Saturday, August 12, 2006

The Discontents of the Book

I've been reading some H G Wells lately, too. Right now I'm almost finished When The Sleeper Wakes, which is about a guy who falls asleep and wakes up in the twenty-second century, or thereabouts (as you do). In some ways, it's less of a novel than a vehicle for some of his socialist thoughts, so the reading is a little disappointing. It also makes a number of predictions about the future that are just plain weird; Wells seems to see the future as a kind of brightly-coloured version of Ancient Greece, with people wandering about in togas, through gleaming futuristic cities. But then, it's far better than the shitty, colourless science-fiction visions we've been offered of late; why on earth the Wachowsky brothers thought their Matrix future world would look pretty in a drab, mock film-noir green-and-black is beyond me.

Recently read, also, has been War of the Worlds. I read this as a child, but I could hardly remember anything about it; it was only on viewing the Stephen Spielberg film mid-last year that I thought about getting the book. I'm surprised I didn't get traumatised by the book as a kid; because it bloody scared the shit me as an adult. It's basically about an attempt by psychopathic aliens to genocide the entire human race out of existence, and goes into lucid, graphic detail about this war against the human race:

The flying people on foot and in vehicles grew more numerous every moment. 'Black Smoke!' he heard people crying, and again 'Black Smoke!' The contagion of such a unanimous fear as inevitable. As my brother hesitated on the doorstep, he saw another newsvendor approaching him, and got a copy forthwith. The man was running away with the rest, and selling his papers, as he ran, for a shilling each - a grotesque mingling of profit and panic.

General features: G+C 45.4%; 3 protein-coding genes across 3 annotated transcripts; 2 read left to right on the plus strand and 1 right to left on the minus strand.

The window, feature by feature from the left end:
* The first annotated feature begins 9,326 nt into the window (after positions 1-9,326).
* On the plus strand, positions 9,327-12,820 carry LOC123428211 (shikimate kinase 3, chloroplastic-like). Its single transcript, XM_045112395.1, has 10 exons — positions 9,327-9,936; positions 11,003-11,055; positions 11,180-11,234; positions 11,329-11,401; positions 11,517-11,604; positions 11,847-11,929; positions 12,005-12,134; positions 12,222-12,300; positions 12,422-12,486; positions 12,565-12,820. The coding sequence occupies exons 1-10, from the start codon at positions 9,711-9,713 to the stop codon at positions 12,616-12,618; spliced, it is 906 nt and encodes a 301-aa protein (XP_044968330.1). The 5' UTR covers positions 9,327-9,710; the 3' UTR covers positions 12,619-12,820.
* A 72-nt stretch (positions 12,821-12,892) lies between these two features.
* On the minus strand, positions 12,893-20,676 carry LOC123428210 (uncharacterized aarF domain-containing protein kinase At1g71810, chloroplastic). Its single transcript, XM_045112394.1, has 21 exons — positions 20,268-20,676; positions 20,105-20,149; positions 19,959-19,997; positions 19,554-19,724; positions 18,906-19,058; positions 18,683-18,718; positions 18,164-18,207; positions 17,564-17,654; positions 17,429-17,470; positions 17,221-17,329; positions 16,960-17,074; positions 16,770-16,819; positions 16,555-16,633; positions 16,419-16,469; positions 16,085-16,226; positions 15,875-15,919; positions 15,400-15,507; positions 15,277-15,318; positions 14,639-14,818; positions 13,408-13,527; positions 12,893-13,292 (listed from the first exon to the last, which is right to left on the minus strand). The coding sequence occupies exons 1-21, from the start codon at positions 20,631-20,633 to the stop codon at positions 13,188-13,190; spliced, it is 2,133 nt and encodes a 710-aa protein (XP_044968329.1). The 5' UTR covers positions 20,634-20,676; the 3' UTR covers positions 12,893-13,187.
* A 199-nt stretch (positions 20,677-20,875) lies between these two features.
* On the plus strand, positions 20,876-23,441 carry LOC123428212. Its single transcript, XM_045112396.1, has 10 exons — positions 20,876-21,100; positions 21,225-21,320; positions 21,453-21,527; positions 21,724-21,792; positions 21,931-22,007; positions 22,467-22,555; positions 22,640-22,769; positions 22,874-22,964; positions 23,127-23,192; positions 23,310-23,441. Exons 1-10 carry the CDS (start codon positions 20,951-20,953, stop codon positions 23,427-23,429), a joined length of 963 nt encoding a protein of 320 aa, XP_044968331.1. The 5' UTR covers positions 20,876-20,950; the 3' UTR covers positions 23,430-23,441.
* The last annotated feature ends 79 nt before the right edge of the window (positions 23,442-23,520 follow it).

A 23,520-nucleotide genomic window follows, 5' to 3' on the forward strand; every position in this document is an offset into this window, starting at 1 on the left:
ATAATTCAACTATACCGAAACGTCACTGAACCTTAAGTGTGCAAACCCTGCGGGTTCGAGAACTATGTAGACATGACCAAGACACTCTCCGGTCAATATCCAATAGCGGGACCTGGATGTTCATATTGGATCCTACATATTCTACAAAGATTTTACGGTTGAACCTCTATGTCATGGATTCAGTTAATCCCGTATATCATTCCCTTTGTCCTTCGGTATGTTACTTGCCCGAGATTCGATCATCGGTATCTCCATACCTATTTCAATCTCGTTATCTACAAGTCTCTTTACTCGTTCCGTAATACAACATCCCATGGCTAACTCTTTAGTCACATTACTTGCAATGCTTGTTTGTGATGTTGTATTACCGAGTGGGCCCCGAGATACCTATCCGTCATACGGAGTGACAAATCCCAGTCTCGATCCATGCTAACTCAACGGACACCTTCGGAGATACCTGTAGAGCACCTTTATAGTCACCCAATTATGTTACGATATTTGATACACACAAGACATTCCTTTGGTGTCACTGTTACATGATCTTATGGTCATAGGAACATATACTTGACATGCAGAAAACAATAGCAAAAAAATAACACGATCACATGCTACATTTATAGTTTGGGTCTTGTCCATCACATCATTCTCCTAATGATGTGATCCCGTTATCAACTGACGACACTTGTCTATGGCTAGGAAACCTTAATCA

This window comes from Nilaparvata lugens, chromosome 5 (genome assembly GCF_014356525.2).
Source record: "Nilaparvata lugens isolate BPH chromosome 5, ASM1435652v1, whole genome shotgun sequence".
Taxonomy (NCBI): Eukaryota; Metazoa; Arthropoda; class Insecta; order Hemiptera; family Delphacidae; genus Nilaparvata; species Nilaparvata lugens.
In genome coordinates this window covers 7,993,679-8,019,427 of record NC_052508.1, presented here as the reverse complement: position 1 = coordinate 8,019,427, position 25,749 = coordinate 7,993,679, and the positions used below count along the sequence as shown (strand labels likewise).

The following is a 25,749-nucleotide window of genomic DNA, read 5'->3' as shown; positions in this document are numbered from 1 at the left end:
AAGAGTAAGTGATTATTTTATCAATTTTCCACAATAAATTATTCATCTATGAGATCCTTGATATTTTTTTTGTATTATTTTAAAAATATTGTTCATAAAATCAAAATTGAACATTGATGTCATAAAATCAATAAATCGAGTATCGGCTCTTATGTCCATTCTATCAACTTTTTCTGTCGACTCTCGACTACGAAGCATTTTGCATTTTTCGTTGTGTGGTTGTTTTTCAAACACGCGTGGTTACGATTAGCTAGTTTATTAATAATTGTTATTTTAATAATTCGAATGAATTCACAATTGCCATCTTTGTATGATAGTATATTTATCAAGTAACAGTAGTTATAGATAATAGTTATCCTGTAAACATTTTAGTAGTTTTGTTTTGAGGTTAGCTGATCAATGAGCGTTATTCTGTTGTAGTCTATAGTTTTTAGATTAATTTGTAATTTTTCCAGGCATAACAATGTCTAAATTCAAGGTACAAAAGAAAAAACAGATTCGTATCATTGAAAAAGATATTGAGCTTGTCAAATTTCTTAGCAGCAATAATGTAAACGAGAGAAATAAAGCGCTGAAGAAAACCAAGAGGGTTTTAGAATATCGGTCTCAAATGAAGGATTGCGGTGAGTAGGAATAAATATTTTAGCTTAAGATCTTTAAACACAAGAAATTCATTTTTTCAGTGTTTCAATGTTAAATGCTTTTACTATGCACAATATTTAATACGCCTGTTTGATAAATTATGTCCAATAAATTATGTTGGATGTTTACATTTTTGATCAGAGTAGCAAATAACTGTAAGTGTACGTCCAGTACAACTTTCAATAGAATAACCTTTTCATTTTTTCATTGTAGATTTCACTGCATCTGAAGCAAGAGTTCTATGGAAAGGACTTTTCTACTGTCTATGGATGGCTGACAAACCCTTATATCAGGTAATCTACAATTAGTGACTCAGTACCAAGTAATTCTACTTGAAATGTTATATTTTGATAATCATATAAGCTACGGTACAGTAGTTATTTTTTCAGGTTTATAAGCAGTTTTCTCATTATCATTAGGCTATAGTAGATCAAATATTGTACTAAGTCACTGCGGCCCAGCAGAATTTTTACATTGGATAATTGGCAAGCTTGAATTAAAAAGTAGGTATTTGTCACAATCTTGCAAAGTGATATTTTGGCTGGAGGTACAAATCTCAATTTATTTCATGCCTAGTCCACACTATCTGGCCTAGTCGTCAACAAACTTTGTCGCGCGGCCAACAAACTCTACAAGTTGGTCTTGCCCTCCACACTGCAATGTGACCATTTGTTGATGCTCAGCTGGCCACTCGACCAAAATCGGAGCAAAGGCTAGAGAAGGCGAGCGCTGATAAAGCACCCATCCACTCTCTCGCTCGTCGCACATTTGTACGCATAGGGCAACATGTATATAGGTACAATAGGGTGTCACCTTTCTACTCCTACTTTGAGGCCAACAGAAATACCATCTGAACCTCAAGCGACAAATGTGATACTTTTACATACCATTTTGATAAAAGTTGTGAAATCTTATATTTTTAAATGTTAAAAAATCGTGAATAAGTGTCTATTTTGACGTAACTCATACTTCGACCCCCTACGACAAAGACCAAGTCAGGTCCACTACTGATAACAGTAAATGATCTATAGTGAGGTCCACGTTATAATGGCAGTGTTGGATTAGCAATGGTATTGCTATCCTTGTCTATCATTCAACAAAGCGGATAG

And from this paper my brother read that catastrophic dispatch of the Commander-in-Chief:
'The Martians are able to discharge enormous clouds of a black and poisonous vapour by means of rockets. They have smothered our batteries, destroyed Richmond, Kingston and Wimbledon, and are advancing slowly towards London, destroying everything on the way. It is impossible to stop them. There is no safety from the Black Smoke but in instant flight' ...

I'll be moving on to Wells' The First Men In The Moon next, which I loved when I was a kid.
Of all the Wells novels I've read, I have to say the one that sticks with me is not really a novel at all; it's a novelette. The Time Machine, which is just one hundred pages long, but spans millions of years, from the present day to the end of the human race. It's a little like When The Sleeper Wakes, in that it gives a glimpse into the future for humans, but Wells makes his 'Time Traveller' a bit of a nutter, the original mad scientist. After discovering a world war some fifty years into the future (he's from the late 19th century), he pushes like crazy for millions of years into the future. He discovers a world where the human race has actually split into two human races (I wonder what the PC mob would make of this?), the effete but useless Eloi and the savage Morlocks, who enslave the Eloi for their own personal gain. It's a curious combination of socialism and evolutionary theory: sociology meets biology. Because it's so far into the future, Wells doesn't really have to worry about his predictions coming true or not; he just to sit back with his 'Time Traveller' and observe the novel as it unfolds.